JESSICA: Hello. Well, I have two problems. And my first one is that I have a back deck like probably a lot of people do. And it’s just maybe 5 or 6 feet wide and then it goes the length of the house. And it’s got a roof over it and it’s just real standard and it’s probably a couple steps down to the ground.
Well, underneath, every year, for some reason trees start growing underneath the deck: small saplings.
TOM: OK. OK.
JESSICA: So my husband has to crawl under there with a Sawzall and cut them down. And there’s plants and ferns and these insane climbing vines that come out of it. And I don’t know where they’re coming from, first of all, like how are they growing in the dark? But second, how can I stop them?
TOM: Well, here’s what you want to do. Very simple. There’s a product called Roundup. Are you familiar with this?
JESSICA: Yes but it’s super-bad for the environment and I have dogs and …
TOM: Oh, come on. It’s not that terrible.
TOM: It’s not that terrible. If you’ve just got one thing that’s coming up, like one little section of fern or something like that, you can take a funnel and you can cover the plant with the funnel and then squirt the Roundup down through the top of that – the narrow end of the funnel – and you kind of create a little way that sort of keeps that chemical just on that plant.
But if you spray them down with the Roundup, then it’s going to go down to the roots. It’s going to kill them at the roots and they won’t come back. So that’s going to be a lot easier than having your poor husband go down there every year to chop down your mini-forest.
JESSICA: Agree. OK. Well, thank you.
TOM: You’re welcome. Thanks so much for calling us at 888-MONEY-PIT.
LESLIE: You are tuned to The Money Pit Home Improvement Radio Show on air and online at MoneyPit.com. Well, it is officially the holiday season and we are here to give you a hand with all of your home improvement questions, even your holiday home improvement ideas and gift ideas, 24 hours a day, 7 days a week. So give us a call at 888-MONEY-PIT.
Up next, the joy of the holidays can turn sour if you damage your energy-efficient vinyl windows while decorating. We’re going to teach you how you can be festive but keep your warranty valid and your windows intact, next.
[audio timestamp: 0:07:43]
ANNOUNCER: The Money Pit is brought to you by Bostitch. Professional-quality hand tools. Pneumatic and cordless nailers and staplers.
TOM: Making good homes better, welcome back to The Money Pit Home Improvement Radio Show. I'm Tom Kraeutler.
LESLIE: And I'm Leslie Segrete. And the number here is 888-MONEY-PIT.
Now, one caller who gets on the air with us this hour is going to get a really great prize and possibly a great holiday gift for the home improver on your shopping list. We’ve got up for grabs this hour the Stanley FatMax Foam Tool Box worth 30 bucks. It’s air- and water-tight, so it’s going to keep your tools safe and sound no matter what’s going on outdoors. And it’s got rustproof latches, which really will extend the life of this tool box. So give us a call at 888-MONEY-PIT for help with whatever you are working on and your chance to win this great prize.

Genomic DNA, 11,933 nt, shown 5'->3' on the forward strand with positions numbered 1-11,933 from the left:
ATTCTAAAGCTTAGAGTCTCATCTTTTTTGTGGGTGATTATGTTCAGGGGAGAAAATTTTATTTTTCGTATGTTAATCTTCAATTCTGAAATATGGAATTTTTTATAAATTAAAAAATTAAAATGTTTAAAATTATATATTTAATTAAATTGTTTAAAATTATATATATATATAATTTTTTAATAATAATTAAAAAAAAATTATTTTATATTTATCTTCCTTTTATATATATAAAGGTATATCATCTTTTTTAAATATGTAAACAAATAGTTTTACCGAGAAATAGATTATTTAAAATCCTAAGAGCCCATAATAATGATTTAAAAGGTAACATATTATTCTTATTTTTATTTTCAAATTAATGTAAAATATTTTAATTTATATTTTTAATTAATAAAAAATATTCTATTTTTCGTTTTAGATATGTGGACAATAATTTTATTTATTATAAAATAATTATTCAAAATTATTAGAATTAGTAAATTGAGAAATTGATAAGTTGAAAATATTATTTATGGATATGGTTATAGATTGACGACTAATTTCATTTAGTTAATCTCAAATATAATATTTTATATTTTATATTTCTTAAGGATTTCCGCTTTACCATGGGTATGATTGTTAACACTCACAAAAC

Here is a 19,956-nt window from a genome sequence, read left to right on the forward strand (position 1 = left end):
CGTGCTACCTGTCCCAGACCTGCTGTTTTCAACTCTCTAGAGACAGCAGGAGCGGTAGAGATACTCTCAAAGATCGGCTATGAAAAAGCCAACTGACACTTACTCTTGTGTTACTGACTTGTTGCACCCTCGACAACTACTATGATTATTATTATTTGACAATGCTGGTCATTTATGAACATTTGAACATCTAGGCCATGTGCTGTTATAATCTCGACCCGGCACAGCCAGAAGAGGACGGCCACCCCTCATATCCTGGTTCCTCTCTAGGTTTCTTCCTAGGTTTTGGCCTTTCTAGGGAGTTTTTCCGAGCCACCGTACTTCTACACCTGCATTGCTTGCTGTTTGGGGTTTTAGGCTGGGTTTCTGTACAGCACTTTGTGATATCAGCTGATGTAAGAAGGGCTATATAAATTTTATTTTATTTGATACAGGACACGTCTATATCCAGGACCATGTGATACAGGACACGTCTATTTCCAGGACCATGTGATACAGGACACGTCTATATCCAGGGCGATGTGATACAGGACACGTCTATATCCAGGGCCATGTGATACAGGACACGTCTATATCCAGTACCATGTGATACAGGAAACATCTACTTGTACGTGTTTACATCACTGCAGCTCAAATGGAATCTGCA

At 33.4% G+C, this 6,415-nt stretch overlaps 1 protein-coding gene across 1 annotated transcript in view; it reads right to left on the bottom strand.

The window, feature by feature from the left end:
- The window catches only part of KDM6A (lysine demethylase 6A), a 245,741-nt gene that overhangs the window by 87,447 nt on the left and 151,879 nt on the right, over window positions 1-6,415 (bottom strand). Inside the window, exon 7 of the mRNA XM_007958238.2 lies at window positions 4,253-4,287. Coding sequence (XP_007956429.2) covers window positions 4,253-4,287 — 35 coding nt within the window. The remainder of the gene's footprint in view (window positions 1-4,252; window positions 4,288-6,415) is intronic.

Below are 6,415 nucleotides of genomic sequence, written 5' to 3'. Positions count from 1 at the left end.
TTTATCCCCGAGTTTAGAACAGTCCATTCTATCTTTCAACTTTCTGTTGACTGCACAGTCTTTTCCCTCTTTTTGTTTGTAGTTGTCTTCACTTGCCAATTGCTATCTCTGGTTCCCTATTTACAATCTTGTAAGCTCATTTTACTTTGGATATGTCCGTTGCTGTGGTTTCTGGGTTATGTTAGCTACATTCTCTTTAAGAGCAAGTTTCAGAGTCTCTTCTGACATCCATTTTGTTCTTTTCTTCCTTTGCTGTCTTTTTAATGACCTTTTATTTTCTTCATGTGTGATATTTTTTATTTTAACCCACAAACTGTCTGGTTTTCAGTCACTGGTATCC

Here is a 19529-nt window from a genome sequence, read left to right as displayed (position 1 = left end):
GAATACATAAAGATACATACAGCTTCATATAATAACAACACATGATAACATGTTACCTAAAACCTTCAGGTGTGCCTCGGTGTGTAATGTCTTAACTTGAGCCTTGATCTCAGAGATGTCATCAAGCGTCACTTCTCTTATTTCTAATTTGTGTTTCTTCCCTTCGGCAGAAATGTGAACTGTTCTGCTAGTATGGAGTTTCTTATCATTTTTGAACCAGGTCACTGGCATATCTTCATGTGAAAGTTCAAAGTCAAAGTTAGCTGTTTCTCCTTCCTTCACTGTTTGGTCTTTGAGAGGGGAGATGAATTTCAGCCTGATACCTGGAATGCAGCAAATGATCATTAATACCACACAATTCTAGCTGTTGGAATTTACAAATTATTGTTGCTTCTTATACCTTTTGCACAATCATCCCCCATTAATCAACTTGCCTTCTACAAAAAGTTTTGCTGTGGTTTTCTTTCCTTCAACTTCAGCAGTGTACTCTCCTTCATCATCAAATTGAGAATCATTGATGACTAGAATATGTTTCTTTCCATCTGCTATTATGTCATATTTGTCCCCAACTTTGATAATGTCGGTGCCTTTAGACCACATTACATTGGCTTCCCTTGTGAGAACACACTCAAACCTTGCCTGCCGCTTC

Well, holiday decorating, it is the season but you need to be very careful because you can accidentally damage your vinyl windows.
You know, when windows were wood, we didn’t have this problem, Leslie. We had wood filler and other ways to fix push pins and other hardware holes. But now you need to be really careful, because you have to balance being festive while also being smart.
So here’s a couple of things to keep in mind. First of all, never put nails, screws, staples, glue; keep it away from the vinyl-window frames. Not only will it damage the window and decrease energy efficiency, it could also invalidate the warranty. A better option are those 3M Command Hooks. They have a whole line of those 3M adhesives under the Command brand. And they work great, because you can put them on and peel them off and they do not damage the walls. They won’t damage the windows and they won’t invalidate the warranty.
Another thing to keep in mind is don’t decorate with anything that will keep you or prevent you from opening that window. That’s very important because some windows have an emergency egress purpose and you don’t want to seal the window shut.
LESLIE: And you know what? If you’ve really got it set in your mind that you want something on the glass itself, run out and get a suction cup with a hook, because those also work really well if you want to put a small wreath on the operable part on the sash itself. This way, you can keep things festive but you don’t have to worry about damaging anything.